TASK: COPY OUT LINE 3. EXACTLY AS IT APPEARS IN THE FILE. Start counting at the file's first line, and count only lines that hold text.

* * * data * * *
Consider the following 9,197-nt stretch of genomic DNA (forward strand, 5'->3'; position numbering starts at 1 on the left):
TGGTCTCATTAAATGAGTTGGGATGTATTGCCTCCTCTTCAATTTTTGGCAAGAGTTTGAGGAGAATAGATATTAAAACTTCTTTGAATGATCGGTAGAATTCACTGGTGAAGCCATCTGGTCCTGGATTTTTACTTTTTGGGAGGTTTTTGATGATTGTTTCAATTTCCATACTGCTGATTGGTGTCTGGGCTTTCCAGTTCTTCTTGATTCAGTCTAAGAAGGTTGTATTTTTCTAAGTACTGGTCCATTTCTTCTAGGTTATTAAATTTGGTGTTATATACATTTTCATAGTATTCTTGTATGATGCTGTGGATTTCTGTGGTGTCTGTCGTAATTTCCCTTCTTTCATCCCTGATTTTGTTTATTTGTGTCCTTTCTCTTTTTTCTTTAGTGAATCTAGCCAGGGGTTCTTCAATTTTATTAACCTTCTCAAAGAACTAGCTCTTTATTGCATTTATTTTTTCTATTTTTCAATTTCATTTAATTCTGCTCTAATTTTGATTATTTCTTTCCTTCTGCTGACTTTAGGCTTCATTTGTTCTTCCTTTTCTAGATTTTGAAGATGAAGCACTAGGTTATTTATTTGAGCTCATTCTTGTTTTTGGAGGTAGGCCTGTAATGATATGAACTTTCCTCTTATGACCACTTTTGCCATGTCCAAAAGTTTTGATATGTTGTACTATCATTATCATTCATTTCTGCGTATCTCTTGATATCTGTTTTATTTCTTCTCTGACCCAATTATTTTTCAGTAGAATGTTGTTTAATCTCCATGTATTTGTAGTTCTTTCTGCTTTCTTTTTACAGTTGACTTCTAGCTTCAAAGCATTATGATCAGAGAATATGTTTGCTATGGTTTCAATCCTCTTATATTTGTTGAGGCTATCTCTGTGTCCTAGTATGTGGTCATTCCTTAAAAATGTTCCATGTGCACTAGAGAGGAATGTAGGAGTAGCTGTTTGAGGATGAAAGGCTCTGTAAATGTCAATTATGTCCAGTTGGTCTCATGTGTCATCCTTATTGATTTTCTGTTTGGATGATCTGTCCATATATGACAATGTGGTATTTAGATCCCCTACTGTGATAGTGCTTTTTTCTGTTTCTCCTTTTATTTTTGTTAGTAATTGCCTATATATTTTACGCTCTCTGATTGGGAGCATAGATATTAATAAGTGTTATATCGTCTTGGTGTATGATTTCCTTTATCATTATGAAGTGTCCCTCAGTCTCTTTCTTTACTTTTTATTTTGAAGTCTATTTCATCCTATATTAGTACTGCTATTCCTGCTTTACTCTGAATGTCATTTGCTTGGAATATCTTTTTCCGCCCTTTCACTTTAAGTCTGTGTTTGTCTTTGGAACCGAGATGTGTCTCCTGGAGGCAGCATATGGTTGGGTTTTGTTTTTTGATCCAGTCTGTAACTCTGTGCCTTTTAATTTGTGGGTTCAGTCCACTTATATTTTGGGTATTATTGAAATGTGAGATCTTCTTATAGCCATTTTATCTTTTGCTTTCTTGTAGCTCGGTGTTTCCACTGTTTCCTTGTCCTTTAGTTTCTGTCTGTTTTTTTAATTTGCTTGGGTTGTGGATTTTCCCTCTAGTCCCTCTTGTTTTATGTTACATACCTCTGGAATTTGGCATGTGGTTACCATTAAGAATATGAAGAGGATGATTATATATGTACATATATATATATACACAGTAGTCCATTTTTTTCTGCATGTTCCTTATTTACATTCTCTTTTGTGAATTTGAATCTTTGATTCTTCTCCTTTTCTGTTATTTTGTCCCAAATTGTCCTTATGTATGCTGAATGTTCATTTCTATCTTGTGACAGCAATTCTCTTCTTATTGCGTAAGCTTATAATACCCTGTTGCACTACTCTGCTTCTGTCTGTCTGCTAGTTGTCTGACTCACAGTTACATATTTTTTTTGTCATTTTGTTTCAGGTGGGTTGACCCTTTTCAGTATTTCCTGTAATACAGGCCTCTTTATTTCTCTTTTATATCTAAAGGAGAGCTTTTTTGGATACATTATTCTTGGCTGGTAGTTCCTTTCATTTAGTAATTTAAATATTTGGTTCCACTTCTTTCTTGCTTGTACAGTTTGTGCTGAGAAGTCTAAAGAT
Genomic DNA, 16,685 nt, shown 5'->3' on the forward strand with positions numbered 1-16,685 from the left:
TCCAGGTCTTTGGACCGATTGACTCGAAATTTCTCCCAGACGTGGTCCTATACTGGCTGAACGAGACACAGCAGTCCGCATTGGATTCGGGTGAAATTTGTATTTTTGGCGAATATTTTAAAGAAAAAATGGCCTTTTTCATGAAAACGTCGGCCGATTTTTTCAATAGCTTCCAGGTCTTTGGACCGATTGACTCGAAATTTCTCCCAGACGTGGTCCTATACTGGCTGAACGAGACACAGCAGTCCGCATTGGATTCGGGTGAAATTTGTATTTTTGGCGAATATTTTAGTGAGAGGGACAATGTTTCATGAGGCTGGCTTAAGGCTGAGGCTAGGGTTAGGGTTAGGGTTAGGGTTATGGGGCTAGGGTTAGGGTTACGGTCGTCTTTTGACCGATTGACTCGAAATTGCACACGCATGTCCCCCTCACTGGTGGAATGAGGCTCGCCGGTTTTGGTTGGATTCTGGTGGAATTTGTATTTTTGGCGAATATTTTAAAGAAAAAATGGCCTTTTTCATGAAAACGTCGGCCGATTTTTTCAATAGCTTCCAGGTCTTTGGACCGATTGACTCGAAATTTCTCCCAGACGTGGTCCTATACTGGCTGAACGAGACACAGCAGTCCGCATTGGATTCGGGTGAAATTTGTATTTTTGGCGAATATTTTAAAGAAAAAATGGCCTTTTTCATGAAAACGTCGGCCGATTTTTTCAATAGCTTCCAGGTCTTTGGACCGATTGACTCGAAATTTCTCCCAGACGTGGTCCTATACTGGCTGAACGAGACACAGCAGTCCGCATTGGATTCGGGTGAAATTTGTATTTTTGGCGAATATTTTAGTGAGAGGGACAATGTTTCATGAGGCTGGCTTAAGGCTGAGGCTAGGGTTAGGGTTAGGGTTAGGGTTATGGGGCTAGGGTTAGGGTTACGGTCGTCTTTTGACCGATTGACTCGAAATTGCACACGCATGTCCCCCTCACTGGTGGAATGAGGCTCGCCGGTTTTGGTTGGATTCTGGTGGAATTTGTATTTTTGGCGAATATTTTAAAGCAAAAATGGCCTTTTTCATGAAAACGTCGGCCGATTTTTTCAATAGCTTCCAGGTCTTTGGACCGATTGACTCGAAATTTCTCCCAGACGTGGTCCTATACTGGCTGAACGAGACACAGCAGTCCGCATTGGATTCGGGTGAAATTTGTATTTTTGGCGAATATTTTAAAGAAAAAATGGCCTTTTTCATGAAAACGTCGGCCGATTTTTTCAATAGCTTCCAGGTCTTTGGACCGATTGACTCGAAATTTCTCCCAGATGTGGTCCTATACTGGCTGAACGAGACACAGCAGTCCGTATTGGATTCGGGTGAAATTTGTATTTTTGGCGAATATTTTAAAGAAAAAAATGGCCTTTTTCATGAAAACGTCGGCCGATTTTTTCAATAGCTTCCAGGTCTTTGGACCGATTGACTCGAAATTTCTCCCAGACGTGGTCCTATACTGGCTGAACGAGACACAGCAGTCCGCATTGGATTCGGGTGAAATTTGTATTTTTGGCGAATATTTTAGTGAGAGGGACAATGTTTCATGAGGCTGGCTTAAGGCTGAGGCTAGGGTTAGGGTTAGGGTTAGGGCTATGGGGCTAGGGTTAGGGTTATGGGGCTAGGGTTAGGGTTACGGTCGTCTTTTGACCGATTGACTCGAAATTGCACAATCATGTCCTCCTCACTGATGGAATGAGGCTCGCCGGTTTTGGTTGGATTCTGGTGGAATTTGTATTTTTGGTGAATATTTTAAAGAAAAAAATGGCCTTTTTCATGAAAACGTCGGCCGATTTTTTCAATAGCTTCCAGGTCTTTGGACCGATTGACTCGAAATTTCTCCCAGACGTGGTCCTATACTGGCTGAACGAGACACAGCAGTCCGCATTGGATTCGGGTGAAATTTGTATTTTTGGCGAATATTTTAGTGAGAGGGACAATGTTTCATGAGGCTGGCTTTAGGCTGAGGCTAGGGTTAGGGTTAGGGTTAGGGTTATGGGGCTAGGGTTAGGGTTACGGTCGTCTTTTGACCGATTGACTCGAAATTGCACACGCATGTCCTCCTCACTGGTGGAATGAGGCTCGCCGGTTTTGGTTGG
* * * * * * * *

Genomic DNA, 16,685 nt, shown 5'->3' on the forward strand with positions numbered 1-16,685 from the left: